center, art unit, or examiner levels. We are working to unify the review
process for all reviewers and systematically record the same
review results through an online form, called the “master review form,” which
we intend to share with the public.
What are the implications of this new process and new form? This new process
will give us the ability to collect and analyze a much greater volume of data
from reviews that we were already doing, but that were not previously captured
in a centralized, unified way. As we roll out this new review process the
amount of data we collect will significantly increase anywhere from three to
five times. This will allow us to use big data analytic techniques to identify
more detailed trends across the agency based upon statistically significant
data including at the technology center, art unit, and even examiner levels.
Also, this new process will give us better insight into not just whether the
law was applied correctly, but whether the reasons for an examiner’s actions
were spelled out in the record clearly and whether there is an omission of a
certain type of rejection. For example, for an obvious rejection we are
considering not only whether a proper obvious rejection was made, but whether
the elements identified in the prior art were mapped onto the claims, whether
there are statements in the record explaining the rejection, and whether those
statements are clear.
The end results will be the (1) ability to provide more targeted and relevant
training to our examiners with much greater precision, (2) increased
consistency in work product across the entire examination corps, and (3)
greater transparency in how the USPTO evaluates examiners’ work product. You
can read more about these and our many other initiatives, such as our pilot and Post Grant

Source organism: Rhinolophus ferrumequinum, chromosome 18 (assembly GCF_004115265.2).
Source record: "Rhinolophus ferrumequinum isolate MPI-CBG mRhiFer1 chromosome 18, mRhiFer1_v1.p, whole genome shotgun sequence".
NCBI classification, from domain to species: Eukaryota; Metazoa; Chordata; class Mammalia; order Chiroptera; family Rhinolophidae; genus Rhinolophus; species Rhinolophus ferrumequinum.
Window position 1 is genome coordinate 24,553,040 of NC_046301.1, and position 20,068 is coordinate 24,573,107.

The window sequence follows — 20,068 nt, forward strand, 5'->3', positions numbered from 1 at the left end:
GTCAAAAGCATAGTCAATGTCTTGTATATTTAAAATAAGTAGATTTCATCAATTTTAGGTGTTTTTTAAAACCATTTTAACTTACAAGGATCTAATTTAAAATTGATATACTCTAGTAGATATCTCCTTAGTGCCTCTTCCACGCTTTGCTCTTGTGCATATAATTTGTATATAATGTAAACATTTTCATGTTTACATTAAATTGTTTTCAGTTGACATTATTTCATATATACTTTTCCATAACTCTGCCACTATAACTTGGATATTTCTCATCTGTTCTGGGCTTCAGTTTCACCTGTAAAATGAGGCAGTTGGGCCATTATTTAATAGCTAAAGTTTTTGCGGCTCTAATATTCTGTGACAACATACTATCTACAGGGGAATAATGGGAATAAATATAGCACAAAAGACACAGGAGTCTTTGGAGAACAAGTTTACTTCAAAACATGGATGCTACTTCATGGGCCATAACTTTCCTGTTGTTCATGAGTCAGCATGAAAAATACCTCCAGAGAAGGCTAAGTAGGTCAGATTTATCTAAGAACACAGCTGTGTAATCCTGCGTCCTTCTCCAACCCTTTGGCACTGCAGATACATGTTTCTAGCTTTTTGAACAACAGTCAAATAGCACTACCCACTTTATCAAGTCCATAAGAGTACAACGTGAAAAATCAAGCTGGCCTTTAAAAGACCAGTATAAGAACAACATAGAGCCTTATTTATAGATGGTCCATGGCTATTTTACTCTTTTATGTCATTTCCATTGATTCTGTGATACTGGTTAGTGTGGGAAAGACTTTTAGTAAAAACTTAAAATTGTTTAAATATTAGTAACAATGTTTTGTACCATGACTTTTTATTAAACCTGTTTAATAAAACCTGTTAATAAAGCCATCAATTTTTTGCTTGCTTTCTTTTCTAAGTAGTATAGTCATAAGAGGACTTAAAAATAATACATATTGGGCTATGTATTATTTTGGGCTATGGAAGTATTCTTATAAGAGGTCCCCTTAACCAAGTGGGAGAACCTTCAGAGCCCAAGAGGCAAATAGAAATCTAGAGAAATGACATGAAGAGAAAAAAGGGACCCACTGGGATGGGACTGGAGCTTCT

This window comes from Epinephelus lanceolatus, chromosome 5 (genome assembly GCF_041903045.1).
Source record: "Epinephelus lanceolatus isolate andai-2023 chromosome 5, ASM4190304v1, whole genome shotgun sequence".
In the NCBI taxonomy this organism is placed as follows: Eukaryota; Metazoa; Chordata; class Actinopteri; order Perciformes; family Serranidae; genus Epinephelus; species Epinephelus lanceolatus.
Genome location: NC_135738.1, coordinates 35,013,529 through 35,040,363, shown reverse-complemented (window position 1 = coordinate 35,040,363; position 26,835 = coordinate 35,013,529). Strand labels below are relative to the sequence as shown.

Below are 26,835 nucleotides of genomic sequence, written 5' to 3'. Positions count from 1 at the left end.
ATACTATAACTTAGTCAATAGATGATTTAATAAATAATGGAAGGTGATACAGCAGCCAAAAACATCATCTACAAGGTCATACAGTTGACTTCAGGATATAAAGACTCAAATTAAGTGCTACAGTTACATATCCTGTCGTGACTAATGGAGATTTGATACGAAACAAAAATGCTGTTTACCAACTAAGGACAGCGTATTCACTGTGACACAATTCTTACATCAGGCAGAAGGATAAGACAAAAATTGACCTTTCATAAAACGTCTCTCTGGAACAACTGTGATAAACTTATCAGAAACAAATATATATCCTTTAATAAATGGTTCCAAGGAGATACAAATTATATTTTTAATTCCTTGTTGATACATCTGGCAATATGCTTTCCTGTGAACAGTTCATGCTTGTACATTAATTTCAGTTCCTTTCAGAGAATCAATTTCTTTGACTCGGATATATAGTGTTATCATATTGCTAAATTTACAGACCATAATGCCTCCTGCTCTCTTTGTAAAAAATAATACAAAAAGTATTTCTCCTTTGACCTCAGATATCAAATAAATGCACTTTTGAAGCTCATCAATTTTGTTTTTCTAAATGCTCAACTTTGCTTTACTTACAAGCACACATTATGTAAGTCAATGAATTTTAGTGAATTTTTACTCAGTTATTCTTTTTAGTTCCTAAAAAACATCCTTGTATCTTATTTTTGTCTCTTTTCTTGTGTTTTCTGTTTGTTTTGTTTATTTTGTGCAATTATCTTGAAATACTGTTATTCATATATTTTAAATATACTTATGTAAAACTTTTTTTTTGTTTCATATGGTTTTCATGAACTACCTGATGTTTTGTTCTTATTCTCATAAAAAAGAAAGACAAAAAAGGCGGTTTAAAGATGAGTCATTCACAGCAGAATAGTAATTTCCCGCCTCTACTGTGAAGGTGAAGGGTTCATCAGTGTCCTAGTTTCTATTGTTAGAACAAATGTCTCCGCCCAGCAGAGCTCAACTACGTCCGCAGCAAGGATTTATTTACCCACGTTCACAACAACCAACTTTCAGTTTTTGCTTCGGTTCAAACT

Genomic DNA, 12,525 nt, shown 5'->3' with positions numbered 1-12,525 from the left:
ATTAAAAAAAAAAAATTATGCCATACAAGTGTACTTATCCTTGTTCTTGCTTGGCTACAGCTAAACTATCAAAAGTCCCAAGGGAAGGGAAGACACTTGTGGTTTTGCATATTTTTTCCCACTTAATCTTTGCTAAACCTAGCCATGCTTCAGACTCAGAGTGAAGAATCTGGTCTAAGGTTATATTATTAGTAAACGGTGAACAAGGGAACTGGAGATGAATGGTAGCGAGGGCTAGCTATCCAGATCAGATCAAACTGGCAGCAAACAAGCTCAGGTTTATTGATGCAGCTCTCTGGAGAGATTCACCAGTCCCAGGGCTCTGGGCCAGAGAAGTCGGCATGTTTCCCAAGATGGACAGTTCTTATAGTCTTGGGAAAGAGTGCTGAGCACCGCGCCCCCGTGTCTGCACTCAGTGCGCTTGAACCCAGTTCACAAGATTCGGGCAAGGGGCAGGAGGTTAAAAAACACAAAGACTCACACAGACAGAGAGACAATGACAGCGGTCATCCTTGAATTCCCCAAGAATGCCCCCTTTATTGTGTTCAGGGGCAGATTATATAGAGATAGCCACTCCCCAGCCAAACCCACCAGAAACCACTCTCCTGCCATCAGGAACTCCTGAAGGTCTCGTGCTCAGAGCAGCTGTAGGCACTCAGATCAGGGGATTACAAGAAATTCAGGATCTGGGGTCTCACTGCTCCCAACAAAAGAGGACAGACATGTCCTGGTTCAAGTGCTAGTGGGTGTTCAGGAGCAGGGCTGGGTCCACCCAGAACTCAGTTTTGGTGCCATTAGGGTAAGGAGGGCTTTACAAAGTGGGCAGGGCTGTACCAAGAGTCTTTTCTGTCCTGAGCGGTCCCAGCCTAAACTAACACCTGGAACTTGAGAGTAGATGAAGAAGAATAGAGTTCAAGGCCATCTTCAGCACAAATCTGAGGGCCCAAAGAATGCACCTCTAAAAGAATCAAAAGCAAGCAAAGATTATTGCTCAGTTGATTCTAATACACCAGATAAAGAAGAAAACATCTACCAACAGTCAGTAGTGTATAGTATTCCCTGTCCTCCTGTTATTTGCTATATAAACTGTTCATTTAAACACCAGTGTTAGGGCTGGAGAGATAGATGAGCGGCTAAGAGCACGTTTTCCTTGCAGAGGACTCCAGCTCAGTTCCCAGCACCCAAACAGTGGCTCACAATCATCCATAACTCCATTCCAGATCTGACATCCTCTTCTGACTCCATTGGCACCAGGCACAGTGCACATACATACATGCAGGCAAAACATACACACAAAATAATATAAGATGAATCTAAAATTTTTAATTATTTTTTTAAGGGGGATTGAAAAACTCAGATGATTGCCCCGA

Outcomes, which incorporates insight from our Patent Trial and
Appeal Board and other proceedings back into the examination process on our new
Patent Quality Initiativepage on our website.
Finally, let me close by emphasizing that our Enhanced Patent Quality
Initiative is not a “one-and-done” effort. Coming from the private sector, I
know that any company that produces a truly top quality product has focused on
quality for years, if not decades. The USPTO is committed to no less. The
programs presented here are just a start. My goal in establishing a brand new
department within the USPTO was to focus exclusively on patent quality and the
newly created executive level position of Deputy Commissioner for Patent
Quality will ensure enhanced quality now, and into the future. With your input
we intend to identify additional ways we can enhance patent quality as defined
by our patent quality pillars of excellence in work products, excellence in
measuring patent quality, and excellence in customer service.
To that end, we will continue our stakeholder outreach and feedback collection
efforts in various ways, such as our monthly. The next
Patent Quality Chat webinar on November 10 will focus on the programs presented in
this blog and our other quality initiatives. I encourage you to join in regularly to our Patent Quality Chats and visit the
Enhanced Patent Quality Initiative page on our website for more information. The
website provides recordings of previous Quality Chats as well as upcoming
topics for discussion. We are eager to hear from you about our Enhanced Patent
Quality Initiative, so please continue to provide your feedback to WorldClassPatentQuality@uspto.gov.
Thank you for collaborating with us on this exciting and important initiative!"
Copyright © 2015 Robert Moll. All rights reserved.